And who ran the survey? An outfit named PlayStar. Yes! I wonder if the survey tool was a Survey Monkey-like system.

Stephen E Arnold, July 7, 2023

Moral Decline? Nah, Just Your Perception at Work

June 12, 2023

Here’s a graph from the academic paper “The Illusion of Moral Decline.”


Is it even necessary to read the complete paper after studying the illustration? Of course not. Nevertheless, let’s look at a couple of statements in the write up to get ready for that in-class, blank bluebook semester examination, shall we?

Statement 1 from the write up:

… objective indicators of immorality have decreased significantly over the last few centuries.

Well, there you go. That’s clear. Imagine what life was like before modern day morality kicked in.

Statement 2 from the write up:

… we suggest that one of them has to do with the fact that when two well-established psychological phenomena work in tandem, they can produce an illusion of moral decline.

Okay. Illusion. This morning I drove past people sleeping under an overpass. A police vehicle with lights and siren blaring raced past me as I drove to the gym (a gym which is no longer open 24×7 due to safety concerns). I listened to a report about people struggling amidst the flood water in Ukraine. In short, a typical morning in rural Kentucky. Oh, I forgot to mention the gunfire, I could hear as I walked my dog at a local park. I hope it was squirrel hunters but in this area who knows?

6 8 paper published

MidJourney created this illustration of the paper’s authors celebrating the publication of their study about the illusion of immorality. The behavior is a manifestation of morality itself, and it is a testament to the importance of crystal clear graphs.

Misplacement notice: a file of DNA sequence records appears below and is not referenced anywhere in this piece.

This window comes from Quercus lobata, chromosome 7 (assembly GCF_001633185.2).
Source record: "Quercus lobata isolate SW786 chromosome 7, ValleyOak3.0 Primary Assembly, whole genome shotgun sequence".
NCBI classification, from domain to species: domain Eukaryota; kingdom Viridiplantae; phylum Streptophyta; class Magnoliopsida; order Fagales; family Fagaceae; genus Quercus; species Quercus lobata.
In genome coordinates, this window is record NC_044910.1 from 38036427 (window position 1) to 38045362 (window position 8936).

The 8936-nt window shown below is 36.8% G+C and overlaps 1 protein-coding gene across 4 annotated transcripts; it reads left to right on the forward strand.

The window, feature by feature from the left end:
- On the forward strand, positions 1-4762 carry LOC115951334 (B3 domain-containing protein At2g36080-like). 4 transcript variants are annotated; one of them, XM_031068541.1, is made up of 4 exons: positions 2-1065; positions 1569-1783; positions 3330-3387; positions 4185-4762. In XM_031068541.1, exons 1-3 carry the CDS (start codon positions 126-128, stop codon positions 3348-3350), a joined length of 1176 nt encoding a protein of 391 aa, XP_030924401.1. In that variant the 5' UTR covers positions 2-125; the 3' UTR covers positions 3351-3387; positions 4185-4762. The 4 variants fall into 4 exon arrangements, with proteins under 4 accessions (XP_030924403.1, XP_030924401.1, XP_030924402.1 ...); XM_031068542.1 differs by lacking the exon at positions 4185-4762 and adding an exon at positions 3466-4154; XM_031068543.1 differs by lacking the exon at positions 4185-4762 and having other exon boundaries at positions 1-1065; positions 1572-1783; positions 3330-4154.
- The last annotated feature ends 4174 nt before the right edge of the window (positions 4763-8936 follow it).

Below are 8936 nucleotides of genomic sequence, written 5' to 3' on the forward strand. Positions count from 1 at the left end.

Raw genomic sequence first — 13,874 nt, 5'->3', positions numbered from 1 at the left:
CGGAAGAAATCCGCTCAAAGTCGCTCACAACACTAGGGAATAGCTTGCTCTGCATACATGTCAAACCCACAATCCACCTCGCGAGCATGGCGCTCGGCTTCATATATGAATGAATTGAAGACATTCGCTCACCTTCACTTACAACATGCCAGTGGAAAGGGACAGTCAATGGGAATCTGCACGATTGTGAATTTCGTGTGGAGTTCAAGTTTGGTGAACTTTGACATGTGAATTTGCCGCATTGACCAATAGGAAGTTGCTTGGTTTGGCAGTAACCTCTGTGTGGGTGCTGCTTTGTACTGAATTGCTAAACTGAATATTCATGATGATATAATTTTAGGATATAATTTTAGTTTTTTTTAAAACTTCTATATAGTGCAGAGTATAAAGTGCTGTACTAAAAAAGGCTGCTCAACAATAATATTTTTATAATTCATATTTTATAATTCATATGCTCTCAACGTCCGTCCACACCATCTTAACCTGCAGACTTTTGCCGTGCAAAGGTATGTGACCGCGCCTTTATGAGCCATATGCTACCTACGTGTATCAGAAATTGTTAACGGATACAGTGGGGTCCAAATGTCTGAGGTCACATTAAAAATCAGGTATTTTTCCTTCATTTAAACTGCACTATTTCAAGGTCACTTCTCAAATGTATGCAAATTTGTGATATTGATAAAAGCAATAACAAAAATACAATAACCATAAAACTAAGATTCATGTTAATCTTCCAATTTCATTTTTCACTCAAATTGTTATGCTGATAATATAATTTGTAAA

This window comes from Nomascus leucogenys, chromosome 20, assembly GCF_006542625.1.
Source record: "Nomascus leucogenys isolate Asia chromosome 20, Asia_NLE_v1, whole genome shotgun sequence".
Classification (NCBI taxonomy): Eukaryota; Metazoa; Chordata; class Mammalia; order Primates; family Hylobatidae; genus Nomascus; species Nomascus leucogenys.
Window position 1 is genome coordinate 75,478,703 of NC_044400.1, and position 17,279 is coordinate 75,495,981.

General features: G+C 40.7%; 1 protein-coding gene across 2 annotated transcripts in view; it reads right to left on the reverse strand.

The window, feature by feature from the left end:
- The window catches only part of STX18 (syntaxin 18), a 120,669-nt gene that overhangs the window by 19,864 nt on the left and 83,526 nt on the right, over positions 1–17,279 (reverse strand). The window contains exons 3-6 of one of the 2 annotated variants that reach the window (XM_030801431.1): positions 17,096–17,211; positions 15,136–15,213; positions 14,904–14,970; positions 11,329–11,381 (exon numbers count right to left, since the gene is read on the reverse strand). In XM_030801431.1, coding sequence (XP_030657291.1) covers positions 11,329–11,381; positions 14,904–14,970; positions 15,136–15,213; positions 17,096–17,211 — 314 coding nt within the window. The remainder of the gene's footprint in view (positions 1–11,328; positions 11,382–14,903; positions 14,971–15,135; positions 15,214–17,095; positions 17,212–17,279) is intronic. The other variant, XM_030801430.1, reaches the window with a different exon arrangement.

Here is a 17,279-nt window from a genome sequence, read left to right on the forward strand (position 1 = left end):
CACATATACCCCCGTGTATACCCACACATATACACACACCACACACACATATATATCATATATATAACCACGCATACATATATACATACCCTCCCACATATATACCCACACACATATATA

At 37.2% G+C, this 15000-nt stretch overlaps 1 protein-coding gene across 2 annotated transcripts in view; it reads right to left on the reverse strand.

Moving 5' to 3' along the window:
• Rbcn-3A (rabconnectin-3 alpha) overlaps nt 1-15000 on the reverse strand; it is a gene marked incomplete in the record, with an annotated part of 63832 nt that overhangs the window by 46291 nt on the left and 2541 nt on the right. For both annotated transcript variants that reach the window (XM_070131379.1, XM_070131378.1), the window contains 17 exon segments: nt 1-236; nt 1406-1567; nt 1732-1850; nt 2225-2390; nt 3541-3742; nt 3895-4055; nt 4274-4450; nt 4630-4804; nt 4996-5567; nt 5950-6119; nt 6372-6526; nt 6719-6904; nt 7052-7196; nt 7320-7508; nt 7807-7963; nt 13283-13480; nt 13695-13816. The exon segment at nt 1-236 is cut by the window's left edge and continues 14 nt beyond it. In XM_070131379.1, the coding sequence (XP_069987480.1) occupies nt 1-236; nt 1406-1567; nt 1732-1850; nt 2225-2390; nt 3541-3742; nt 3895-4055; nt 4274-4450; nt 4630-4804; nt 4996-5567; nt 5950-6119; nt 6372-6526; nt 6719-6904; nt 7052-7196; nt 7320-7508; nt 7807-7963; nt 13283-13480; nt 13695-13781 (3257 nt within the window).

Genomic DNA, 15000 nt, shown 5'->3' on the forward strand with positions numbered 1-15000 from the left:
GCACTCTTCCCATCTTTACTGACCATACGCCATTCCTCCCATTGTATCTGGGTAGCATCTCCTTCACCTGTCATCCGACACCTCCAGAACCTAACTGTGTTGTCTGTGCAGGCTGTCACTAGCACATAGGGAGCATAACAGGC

Statement 3 from the write up:

Participants in the foregoing studies believed that morality has declined, and they believed this in every decade and in every nation we studied….About all these things, they were almost certainly mistaken.

My take on the study includes these perceptions (yours hopefully will be more informed than mine):

  1. The influence of social media gets slight attention
  2. Large-scale immoral actions get little attention. I am tempted to list examples, but I am afraid of legal eagles and aggrieved academics with time on their hands.
  3. The impact of intentionally weaponized information on behavior in the US and other nation states which provide an infrastructure suitable to permit wide use of digitally-enabled content.

In order to avoid problems, I will list some common and proper nouns or phrases and invite you think about these in terms of the glory word “morality”. Have fun with your mental gymnastics:

  • Catholic priests and children
  • Covid information and pharmaceutical companies
  • Epstein, Andrew, and MIT
  • Special operation and elementary school children
  • Sudan and minerals